The Courier News from Blytheville, Arkansas on January 21, 1947 · Page 4
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The Courier News from Blytheville, Arkansas · Page 4

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Blytheville, Arkansas
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Tuesday, January 21, 1947
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Page 4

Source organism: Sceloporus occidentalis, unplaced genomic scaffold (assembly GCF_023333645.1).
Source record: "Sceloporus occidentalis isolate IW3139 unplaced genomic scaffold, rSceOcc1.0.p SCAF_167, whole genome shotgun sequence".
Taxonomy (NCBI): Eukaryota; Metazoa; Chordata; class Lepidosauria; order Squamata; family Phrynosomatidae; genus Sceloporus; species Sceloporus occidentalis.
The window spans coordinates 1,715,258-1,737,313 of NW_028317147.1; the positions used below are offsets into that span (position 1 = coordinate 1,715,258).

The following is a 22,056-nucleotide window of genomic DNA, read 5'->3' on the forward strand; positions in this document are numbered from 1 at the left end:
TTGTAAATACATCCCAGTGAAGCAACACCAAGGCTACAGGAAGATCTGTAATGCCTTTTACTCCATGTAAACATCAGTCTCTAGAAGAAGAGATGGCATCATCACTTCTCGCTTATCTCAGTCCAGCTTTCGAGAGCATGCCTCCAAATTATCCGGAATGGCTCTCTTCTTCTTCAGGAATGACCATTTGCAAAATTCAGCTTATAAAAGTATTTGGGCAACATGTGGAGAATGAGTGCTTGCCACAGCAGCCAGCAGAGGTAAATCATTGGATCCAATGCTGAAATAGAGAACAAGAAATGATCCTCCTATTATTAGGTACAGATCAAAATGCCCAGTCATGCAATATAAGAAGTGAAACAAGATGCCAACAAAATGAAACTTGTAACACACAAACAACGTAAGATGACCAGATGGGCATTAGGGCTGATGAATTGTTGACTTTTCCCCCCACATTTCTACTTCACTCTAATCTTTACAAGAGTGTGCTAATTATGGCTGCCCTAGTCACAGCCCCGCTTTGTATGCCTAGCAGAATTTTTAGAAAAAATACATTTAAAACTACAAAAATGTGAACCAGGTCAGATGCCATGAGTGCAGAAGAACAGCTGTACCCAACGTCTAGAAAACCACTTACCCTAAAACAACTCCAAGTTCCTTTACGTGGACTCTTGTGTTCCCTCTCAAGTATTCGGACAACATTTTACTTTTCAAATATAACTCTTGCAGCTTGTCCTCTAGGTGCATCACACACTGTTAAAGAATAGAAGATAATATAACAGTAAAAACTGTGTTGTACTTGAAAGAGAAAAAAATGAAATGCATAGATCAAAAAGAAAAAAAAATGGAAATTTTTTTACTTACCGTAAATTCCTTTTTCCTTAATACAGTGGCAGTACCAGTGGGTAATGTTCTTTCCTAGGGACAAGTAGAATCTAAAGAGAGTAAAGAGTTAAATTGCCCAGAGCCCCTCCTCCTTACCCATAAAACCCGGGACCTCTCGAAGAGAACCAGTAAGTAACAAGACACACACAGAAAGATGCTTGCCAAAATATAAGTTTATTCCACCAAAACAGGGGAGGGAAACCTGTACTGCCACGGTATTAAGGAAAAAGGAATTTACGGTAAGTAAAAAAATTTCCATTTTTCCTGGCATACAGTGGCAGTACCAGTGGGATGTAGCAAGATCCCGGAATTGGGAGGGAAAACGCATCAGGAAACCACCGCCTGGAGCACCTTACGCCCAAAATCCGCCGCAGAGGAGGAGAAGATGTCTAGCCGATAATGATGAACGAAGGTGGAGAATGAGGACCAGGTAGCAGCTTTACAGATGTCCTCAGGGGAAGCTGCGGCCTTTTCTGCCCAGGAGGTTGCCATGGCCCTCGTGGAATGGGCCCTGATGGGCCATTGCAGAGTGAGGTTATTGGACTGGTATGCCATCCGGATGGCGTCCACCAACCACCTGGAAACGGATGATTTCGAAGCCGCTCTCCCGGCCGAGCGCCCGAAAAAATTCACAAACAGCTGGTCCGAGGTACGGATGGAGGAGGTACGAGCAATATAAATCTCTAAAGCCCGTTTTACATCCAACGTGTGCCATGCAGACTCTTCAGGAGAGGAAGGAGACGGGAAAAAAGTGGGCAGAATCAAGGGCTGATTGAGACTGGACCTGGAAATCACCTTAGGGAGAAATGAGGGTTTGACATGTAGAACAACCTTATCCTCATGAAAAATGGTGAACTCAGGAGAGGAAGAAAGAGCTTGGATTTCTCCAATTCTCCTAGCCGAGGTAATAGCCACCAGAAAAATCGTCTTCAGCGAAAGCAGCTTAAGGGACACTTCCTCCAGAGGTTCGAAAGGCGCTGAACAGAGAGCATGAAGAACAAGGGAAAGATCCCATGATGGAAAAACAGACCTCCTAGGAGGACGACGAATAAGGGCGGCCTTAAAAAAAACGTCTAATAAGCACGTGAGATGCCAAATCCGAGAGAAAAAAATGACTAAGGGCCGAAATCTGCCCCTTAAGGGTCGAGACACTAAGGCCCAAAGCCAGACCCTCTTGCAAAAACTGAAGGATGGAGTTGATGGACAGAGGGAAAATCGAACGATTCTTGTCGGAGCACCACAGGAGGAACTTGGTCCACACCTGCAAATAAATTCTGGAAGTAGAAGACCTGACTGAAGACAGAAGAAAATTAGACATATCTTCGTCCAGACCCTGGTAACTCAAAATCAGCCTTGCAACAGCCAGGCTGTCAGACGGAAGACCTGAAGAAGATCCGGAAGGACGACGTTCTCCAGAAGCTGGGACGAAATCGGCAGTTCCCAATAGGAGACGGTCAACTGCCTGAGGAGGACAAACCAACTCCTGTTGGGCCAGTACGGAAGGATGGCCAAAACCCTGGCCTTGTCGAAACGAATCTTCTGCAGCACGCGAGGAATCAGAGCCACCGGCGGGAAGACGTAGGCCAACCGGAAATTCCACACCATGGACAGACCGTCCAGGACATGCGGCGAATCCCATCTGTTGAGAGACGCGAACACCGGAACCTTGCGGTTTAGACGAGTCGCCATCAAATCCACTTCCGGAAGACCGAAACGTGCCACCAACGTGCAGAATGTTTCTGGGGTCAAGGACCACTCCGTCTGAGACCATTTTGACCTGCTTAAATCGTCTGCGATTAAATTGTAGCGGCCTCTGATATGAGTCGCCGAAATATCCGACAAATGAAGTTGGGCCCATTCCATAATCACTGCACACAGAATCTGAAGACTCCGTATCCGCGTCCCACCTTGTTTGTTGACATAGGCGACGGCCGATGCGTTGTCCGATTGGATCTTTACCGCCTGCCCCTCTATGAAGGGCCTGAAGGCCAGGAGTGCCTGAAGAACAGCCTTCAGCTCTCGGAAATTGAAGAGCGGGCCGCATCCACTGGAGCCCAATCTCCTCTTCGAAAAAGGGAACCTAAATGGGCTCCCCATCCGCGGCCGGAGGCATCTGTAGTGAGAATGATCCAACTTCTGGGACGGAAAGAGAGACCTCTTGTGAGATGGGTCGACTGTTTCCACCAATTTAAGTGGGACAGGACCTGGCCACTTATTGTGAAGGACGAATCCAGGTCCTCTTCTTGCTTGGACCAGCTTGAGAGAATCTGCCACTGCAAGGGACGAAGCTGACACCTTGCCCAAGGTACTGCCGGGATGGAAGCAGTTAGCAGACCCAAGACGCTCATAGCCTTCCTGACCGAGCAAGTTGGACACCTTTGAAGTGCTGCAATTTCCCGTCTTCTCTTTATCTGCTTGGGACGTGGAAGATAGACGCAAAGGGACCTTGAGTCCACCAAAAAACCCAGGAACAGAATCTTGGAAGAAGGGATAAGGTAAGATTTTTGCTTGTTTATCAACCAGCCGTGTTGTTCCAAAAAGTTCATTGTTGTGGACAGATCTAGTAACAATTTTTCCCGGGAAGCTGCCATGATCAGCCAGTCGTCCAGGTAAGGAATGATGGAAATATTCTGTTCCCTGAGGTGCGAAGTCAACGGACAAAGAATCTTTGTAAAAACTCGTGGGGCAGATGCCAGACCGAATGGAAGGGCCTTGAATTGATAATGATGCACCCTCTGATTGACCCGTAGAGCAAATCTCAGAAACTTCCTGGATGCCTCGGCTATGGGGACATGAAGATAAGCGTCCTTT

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VfAGE FOUR BLYTHEVILLE (ARK.i COURIER NEWS TUESDAY, JANUARY 21, M07 BETTER HOMES Larger Incomes Speed Building Tile Manufacturers See Great Market In Arkansas for '47 Backed by a 130 per cent gain In [W capita income during the period J940-45, Arkansas residents arc embarking on wha- may be Iho uren 1 .- esl home building and improvement year In Ihe slate's history. An indication of expected 1047 construction and renovation in this -stale is furnished by a Tile C'O;I:H'<) of America smcly wlilcli estimates thai over $81)0,000 will bs spent in the slate on tile Installations alone during the year. The five-year per capita income Rain of 5402, reported by Hie u. -S. Department of Commerce, 1ms rrr- atcd a demand for more co.niDt'i.- ftulc living tlmt will he followed l:v a pronounced postwar incre.'TO-in labor-saving and comforf-ereiii:^ devices In Arkansas homes, t;i? study predicts. This will provide additional outlets for such niurkvn home conveniences as refrigerat.'vs, tile bathrooms and kitrhi-iis. aix! kitchen ranges, according \<i s\v sltidy. Commenting on l|ie survey, U. P. Porst. chairman of the tile council's Residential Construction Committee, predicted that many Smith- cm manufacturers of home furnishings and building materials, will benefit from 104Ts home building and renovation. He pointed out'that tile manufacturers expect a record demand for their products this yen;and are now seeking means of making tile bathrooms and kitchens available to more and more home owners through reduced costs of lilo installation. To this end. he iv- vealcd, the industry is coudurliur; research projects on bonding -and adhesive materials. "Arkansas families now have an 18 per cent greater share •)!" tlie national income tiliui te.'nvs '-!?« war and the building trend shows they arc demanding a corrcspondim-ly higher degree of home comfort '" . Mr. Porst said.. "Naturally, the ti'-e • Industry is eager to contribute to better homes in the South and it:; increased production and resc.veh _ show it is moving in this dlrecti'm"!" Space-Sov/ng Roominess Gives Dignity to Two-Story Home \ Lotiilcsl N'oise The loudest noise the world has ever heard is said to have occurred ' in 1883, when the volcano Kvnk:i- ; toa exploded. 11 was beam 3QOO . miles away. • More than 1,000,000 Americans . travel to foreign countries every • year in normal limes. This two-slory three-bedroom residence has certain definite appeal for those who seek solid dignity for exterior appearance and com-.oit and liiiihly livable interior an•nngcineiU. its popularity is enhunce.l by real space-savlnf (jimmies and the roominess of Us interior layon*. Epecial failures include kitchen with breakfast nook and simplicity of room arrnnecnicnls on both first and second floors. Heating Experts Suggest Use Of Several Small Furnaces A the new idea in home heating Is u. l -c ol several .small furnaces MIL- u.'-e u] several .small lilrnaccs or heating units rather than a single larpe furnace, says Practical Builder. Chicago, We can hear grandpa snorting when we call this a new idea. He'll tell yon that's how they healed homes in his day, with a stove in every room. .There's a little difference today, however. The "stoves" we're talking about, and tbevc are several of- them on the market, arc small, compact, high efficient furnaces I in miniature. They arc fully auto- malic ami controlled by thcrmo- stnts. just like Ihc modern centra! furnace. .•Most of them are out of sight, loo. except.for Hie necessary rcxis- lers through which the" heal enters the room. Some of them, called lloor lurnaccs, are designed to bj set into Ihc floor with the warm nir registers flush. They come in various sizes the* smallest only about li) Inches deep. One house we know of has such n furnace in the floor of a centrally located' closet with registers opc;iin|i lo New Heaters Help Reduce Smoke Hazard JOUKT, 111. (UP)-What are described by their makers as the n,- s i smokeless coal heaters bunt Jo meet smoke prevention ordiivinct-s oi many cities are being priced by a Jolici heating plant The heaters, embodying a new principle by which all fuel ,,. ls »,. arc consumed, were dcvcloivd 'm collaboration with the BaUello fi- slitute. Columbus, O.. and" ihc Bituminous Coal Research fusil Inle, Pltlsuiirisli. The conventional coal he.it-r burns fuel by an up-draft from below the grates. This carries much heat up the .chimney . m 'd also removes gases of high h'-uin- value before they can become j.-t lilted and consumed, causing much smoking, the healing company s-iid In the new heater, a cross-'draft principle lins.hcen Introduced with air being brought. In at one "«•''n't only, above the grates. Part of the air moves through the unbuMied coal to meet a second body ol air which lias traversed the bed of live coals. The two blasts meet a third rc- siilliii(; in full combustion 'and together they force volatile ».|- e .j and smoke through the f)ame° ensuring use of their heating i )rm ,_ cities and eliminating the iiv^i bility ol tlieii- going up the chimney as smoke. 'The'operating cost of the ne-,v heater was said to be onc-hiilf of the old-style coal heaters It will burn 1C hours on high firh," v'lh only one loading, and 72 hours on low fire banked. Death in the Street Butler Building In Joiner Soon To Be Completed I he Work is being completed on new Hen Butler Company IniMnin" m Joiner, it ],ns been announced uy the owner. Ben F. 13utl"r 'it Osccola. The building, located on Hiqhv.ny SI in the business section of the town, will house a tractor firm -md repair department. Didn't Know Own Name Carl Linnaeus, the man who knew from memory lh L . scienUfi- i-amcs of thousands of plants and animals, could not recall his own name at the time of his death Teachers May Revise Code df Ethics In 'Order To Use Strike To Force Pay Increases BY DOUGLAS LARSEN • NEA Staff Correspondent : WASHINGTON (NEA)—Whether '. to resort to wholesale strikes and to use the threat of strike in con. tract, .negotiation is Ihe top ques- • tion .facing the nation's school • teachers in 1947. . The present teachers' code of -ethics of the National Education -Association, largcsl teachers' organization in the country, docs . not sanction strikes while conlracts .exist. But as teachers' salaries continues to lag lar behind average ' earnings in privale employment .there is a responsibilc bloc in the association which favors amending the code. 1 .Even under Ihe present code i however, it is not unethical to cease work or even ft) leave the profession if salisfactory contracts .are not ncgotialcd, ae'cording to Willard E. Givcns. cxcculivc secretary of the Education Association. -He doesn't call such refusal to work without a contract a •strike," but he admits it is not much different from John L. Lewis "no contract, no coal" strategy. Although Glvens and the association don't approve of the 200-odd strikes of teachers which have taken place in the country recently he admits that they have been hopeful in focusing" attention of the citizens on the educational crisis which now exists. This admission is one of Ihe reasons sonic factions in the organization would like to see its policy become more aggressive during the coming year. Givens. however, maintains 'that it might detract from the dignity of the profession as a whole if three riiffereiu directions ' Still another unit, burning gas is completely self-contained It can b3 installed anywhere in' this ""or or ceiling, on outside or in- MCC wall. R needs no chimney usinp. an insulated exhaust pipe' much like your automobile It is i!Ug ° iiS an ovcrstesrt '""'e SC this lmit " ccds ••"-•"'maker says the dealer " DEClINt IN 5UPPIV OP QUAUFIED HACI1TRS ruoius-coiiiGCtmouicxr . IMHCINCV c imiiMiii •WWII icllo iei °' 'ciiiB. Ihe . would merely bring out i " slnll " t) on,y Source: U. S. office of Education and National Education AssociatKin Hcscvu'cii Division there is any change made in Ihe present code of. ethics. He thinks the problem can be ~G'ived on a long-term basts. The National Education Asso- :iation's annual report, just released .claims that "teachers leaving the profession since 11)30 have formed one of the greatest vocational migrations in our nation's history," THOUSANDS OF VACANCIES Tiie report reveals approximately CO.OOo vacancies in leaching jobs in Ihc country today, anu adds: "Qualitatively also Ihe loss has been very serious. It is estimated Inut the average Public-school teacher of 1939-40." Believed to be one of the most alarming figures in Ihc report is Ihc decline of students in the I teachers' colleges. The North Cen, tral Association of Colleges and , Secondary Schools reports that in its area, only 3158 sUidcnls finished preparation for elementary teaching In 1046, compared lo 10,! 182 in 1941. and that only 4954 . completed preparation for hiRh- ' school leadline, compared lo 0327 In 1941. Further: "In 1E-20. 22 per cent of all col- leye students in the U. S. were attending teachers' colleges; in 1945-4G only seven per cent," That seven per cent includes many veterans in teachers' colleges, not studying to teach hut there only because o7 crowded conditions in other colleges. Labor front hints of a new- wave of demands for pay increases in industry make tile plight of the teacher even ino.\ forbidding: for 1947. The price rises which would follow a general industrial wa^e increase would make the teachers' salaries even loss able lo support tliem than now. Givcns says the only goal of his association is to make sure that U. s. children gel Ihe best they can in the way of educ-riic-n. He says to resort to the use of the "strike" would violate this duty to the children, lint, he adds, ft perfectly all rlghl for teachers to drop out of the profession altogether, if (hey can't win satisfactory contracts. This, he says, will eventually lead citizens of a community to demand that teachers get more money. son need, in very simili'hou^one Se b< vou"S t ' h \v; Glsai i, 7 ' r00nl 3 °r -I- Will, such an arran'u'n, io.if !><• "i«kers claim u wollld hr ," c ?. " y lo maintain almost any temperature you wanted anywhere in the house. Also, it would be unlikely that trouble would develop in all of them at once, so jo u could be pretty sure you wouldn't free?.- 1 waiting for the service man. 1947 Starts .With New Low in Strikes STEEL, AUTO AMD ELECTRICAL WORKERS At the close of 1946, approxtmotcly 160 work stoppages were in effect, nearly all of small lize, involving only about 47,000 worVci). .This contiasts with Ihc end ol 1945, when nearly 200 stoppages, involving over 350,000 workers, ttcd up efforts at rapid reconversion. A faithful puppy, standing guard over Ihe body Of his fallen companion is sub-freezing weather, is defiant al Ihe photographers intrusion. Apparently the two nameless puppies started across a Pampa T">-i i street when one was struck by a car. The injured dog crawled into a snowpile ill Ihe middle of the street while the oilier -dog. shlverir.o nnd unhappy, kept his vigil by his companion's side until the n. xl morning. (NEA Telephoto.) City Engineer Issues Four Building Permits Only four builuing permits have been issued so far this year by the office of City engineer Joe Carney and only iwo of these arc for new coni'.ruclioii. Permits issued follow: To Mr. and Mrs. Ralph caudlll, 408 East Dougan, for a four and one half-room frame residence; esllmaled cost. S3500. To Amos Berry. South 16th. for a three-room frame residence; estimated cost, $fiOO. To H, G. part low, 300 East Kentucky, for addition of bedroom lo residence and enlargement of kitchen; estimated cost. $1500. To Mrs. p. Chamblin, 108 East Rose, for addition of one room to residence; estimated cost, $600.. Ncmatodcs. eel-like creatures of microscopic size, abound throughout the world, in sojl, In water, and in the systems of men and. beasts. arc hard of healing in some degree. TRY MANHATTAN COFFEE FIRST LADY 1 " CANNED FOODS Found at PICKARD'S Phone 2043 1044 Cliickasawba It has been estimated Ihat 17,000.000 people In tlu United States CONsflPATEDTsO WAS THIS HAN Found relief after eating famous breakfast cereal Controversial Labor Measure To Be Discussed LITTLE ROCK, Ark,, Jan. 21. <UP)—A public hearing on enabl- ,' U - P ' ) ~Final vises will be body bore a draft card issued to Earl Lindsey, 50, of Hugo, O!:la. To Hold Burkett Rites At Little Rock Today LITTLE ROCK. Ark., Jan. 21. ing legislation for the "state's con- llei ' c nt 2:30 ]). m. today for John troversinl "Freedom - lo - Work" , T - Btirkett, 70-year-old dislnrt amendment will be held by the • supervisor of the alcohol tax unit Senate Labor Committee next ° r tne Treasury Department, who Tuesday night. j iliul uep n active in state goven,- Thc committee will hear pro and | niclU for th . e l )fl sl 30 years. | con discussions on Senale Bill 21 j Bur ketl died at his home lu;ie introduced last week by Sen E J .," Sunday afternoon after an Butler of Forrest City I lllilcss of °»e month. i The bill would provide fines I He clltcre d state service as a 1 ranging up to $5,000 for violating "winner of the old Penitentiary of Amendment No. 34 to Ihe Ar _ i comi !»ssiop. in 1913. He also -served as chairman of (he Corno.-t- kansas Constitution which was passed by the voters of Arkansas In 1944. It prohibits denial of employment to any person because of membership in or refusal to join tabor union, under the amendment and enforcement measure must be passed by the General Assembly before the law becomes effective. Such enabling legislation was defeated after a bitter fight in the 1045 legislature. tion Commission, and a s a of the Highway Commission Survivors include his wife, sons, a daughter, one sister two grandchildren. • • .• ivo .n<[ Read Courier News Want Ads. Wish you could do away with harsh laxatives forever?" Then read this sincere, unsolicited letter: "I ha.Mo lake laxative! every risht M-li.ri- imiiiK to Led. Then .a friend tolil tin.- itboiil liKI.I.OCtrs AU.-KRAN -o I iK-iran t-alint- it for brcatrnit. cvn-y day h<»v I am as i-i-uutar as cloukirark 1 tl.ii,k AU,IlltAN is worth it, weiW in tohl! ..i,-. Unitr llrelsriird. 11 Lincoln Avenue. N<m:slown, i'a. Vou, too, may never have to lake. «. liarsh laxative again if you suffer from constiiiation due 10 laclc of bulk in the diet K El.LOCO'S ALL-BRAN has l.rouifht lasting relief to thousands .sulloriiiff from this type of constipation. For best, "results eat ALL-BRAN daily as a cereal or in mulling—and drink plenty of ! u-i.ter. Try it! If not cooipfetelu MHisned after ten days, send the empty carton to the KellojrjJ Company, Battle Creek, Michigan, and fex-l dutttilc ijtiui- iiioiti'ii (mcA-. KELLOGCi'S ALL-BRANisnot n [jiirjrativu hut a wholesome foot! ini-iic- from flic vital outer layers ol wheat. Ask your jrroccr for Kt.l.LCKi(J'S ALL-ISKAN today. The World Famous GILCO AUTOMATIC OIL BURNING WATER HEATERS Now in Stock If yon need a water heatev see us now! We have a few Gilco heaters in .stock for immediate delivery! a PETE" THE PLUMBER 109 No. First St. Phone 2731 Bodies Of Two Hunters Found Near Camdcn CAMDEN, Ark., Jan. 21.—HJPl —Ouachita County officers today were attempting to identify the bodies Of two white men found by hunters in the area around cnm- den. Coroner Oeorge B. Mathis reported yesterday that one of the bodies was found near Highway 7 m the vicinity of Louann and Ihe t other near Highway 79 in the vicinity O f Bucna Vista Mathis saitl the 'bouti 75 years old ; lad c!|e<i of exposure durliu* a sleeV ilorm two v ,-ceks ago. The second man PERSONAL LOAN SERVICE" On Autos, Trucks, Furniture and Equipment GENERAL CONTRACT PURCHASE CORP. I'hnne -Kil- 122 \Vcs1 Ash S(. -KxIciiKioii M7 Hlytheville, Ark. Jan. I <! -"" ' t :. " -'" - K < «^'« fY*- 1947 Chut, pnp«rcd from Department at Labor aaU. shows the nnmlv^ «t «... f.. • «_ ^ ., Ml by xvork Moppjf*, durtnr 1S«. SecreUrj' of L»bor ScnwclU^b^h n^ « ,K'. Pr f luc " n en* wtre at lowest etb rinc* v-J D»y. ^'»enb»ch points out th»t stop p »r« DREAM HOME HAVE IT BUILT NOW! WE CAN DO IT FOR YOU . . . If you plan in liniM . . . ji' s K j|| y to continually put it "IT. <'"i>ic In David Real Kstale today :md let us ii'l|>_you ai'i-oniplisli your plans. Yon can pay Co- :li;i1 home- <,n Innj; i, Tm payment, just like rent. ,Soo is al oneo! DAVID REAL ESTATE INVESTMENT CO. 112 N. Second Phone A 2-MINUTE CALL-- THAT'S ALL! It t;i!;t.'.s only i\v(i minutes ( 0 rail 20D'i and. liavc a (nullified electneian sent to cslimntn Ihe (-OKI of u-in'iijr thai new home of yours! \Vc siiccisilizo in all types of wiring Ijoth in tho city and onojiic farm! BUY YOUR FIXTURE NEEDS FROM .... CHARLIE'S ELECTRIC 116 No. First. SHOP Phone 2993 OIVK ITS THIS DAY . . . OIIK DAILY DRKAI) For bread the merchant labors loiiK and late; For bread the beggar goes from • yale to gate. Fur bread the sailor loses liearlli and nomc. A thousand, llioitsnnti miles bread-seekpis roam. For bread arc weddings made anil sermons said; Of nil good things, the first and lie.st is bread. —By Arthur Oiiltermnn BUY. a m